GYEONGHOERU was erected in the northwest side of the pond in Geunjeongjeon, Gyeongbokgung Palace, and was used to hold the royal banquets and receiving foreign officials. Gyeonghoeru was built when the construction of Gyeongbokgung Palace was first made, and was small at first but was expanded in 1412 (the 12th year of King Taejong of Joseon) as the pond was enlarged. It was burnt down during the Japanese Invasion in 1592, leaving only the stone supports.
It was reconstructed about 270 years later when it was rebuilt in 1867 (the 4th year of King Gojong of Joseon) while rebuilding Gyeongbokgung Palace. After building a square island with long and smooth stone, the pavilion was built on them. It was connected with the land by three stone bridges to the grand Gyeonghoeru Pavilion.
Behind the pavilion, a hill called Amisan, made up of the soils from digging up the earth in the pond, was erected. Gyeonghoeru that has 7 rooms in the front and 5 rooms in the side is a two-story of splendid and magnificent building. During the reign of King Taejong, there were 48 stone pillars, carved with wriggling dragon. Under the reconstruction, square pillars were erected outside, while circular pillars were erected inside. The first floor was covered with a square stone, while the second floor was covered with wooden floor.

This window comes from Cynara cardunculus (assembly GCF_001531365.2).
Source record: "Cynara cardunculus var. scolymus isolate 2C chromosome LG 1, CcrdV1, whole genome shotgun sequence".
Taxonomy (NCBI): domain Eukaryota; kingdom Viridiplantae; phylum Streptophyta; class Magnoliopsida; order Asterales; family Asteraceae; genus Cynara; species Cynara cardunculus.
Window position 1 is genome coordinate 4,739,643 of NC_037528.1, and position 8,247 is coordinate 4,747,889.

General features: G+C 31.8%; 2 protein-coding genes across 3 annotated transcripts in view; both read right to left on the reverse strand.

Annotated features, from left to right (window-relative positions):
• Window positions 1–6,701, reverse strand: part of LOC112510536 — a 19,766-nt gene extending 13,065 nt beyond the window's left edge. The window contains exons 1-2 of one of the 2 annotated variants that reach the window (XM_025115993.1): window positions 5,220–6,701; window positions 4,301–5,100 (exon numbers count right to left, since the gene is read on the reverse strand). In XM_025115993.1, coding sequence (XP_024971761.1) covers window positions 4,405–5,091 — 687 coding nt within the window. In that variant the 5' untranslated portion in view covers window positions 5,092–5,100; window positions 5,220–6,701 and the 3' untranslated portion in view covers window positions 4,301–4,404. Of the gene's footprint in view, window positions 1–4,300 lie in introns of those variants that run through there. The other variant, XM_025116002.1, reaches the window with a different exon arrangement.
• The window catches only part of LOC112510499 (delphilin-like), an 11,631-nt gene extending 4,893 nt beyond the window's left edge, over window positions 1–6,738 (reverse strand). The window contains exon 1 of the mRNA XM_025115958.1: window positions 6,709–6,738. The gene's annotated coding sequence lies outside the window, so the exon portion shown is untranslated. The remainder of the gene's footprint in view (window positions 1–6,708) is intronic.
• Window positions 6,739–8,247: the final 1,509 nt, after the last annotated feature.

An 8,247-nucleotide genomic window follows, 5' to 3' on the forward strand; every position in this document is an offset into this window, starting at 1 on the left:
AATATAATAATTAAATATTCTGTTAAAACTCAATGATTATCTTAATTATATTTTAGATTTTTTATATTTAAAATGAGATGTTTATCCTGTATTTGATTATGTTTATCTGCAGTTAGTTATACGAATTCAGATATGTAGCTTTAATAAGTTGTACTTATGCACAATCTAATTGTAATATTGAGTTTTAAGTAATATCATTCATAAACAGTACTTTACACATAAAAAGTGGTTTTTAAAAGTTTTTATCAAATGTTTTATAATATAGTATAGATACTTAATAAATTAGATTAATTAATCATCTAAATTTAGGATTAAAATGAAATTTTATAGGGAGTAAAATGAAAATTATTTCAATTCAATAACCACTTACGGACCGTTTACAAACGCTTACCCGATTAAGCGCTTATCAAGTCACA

The height of the room floor was different so that officials could sit according to respective position. The roofs were made up of a set of decorative roof tiles over the angle rafter which is the fine point of the palace. As the largest elevated pavilion in Korea, the simple and yet splendidly designed pavilion is considered as a valuable cultural asset, representing the work style of the late Joseon Dynasty.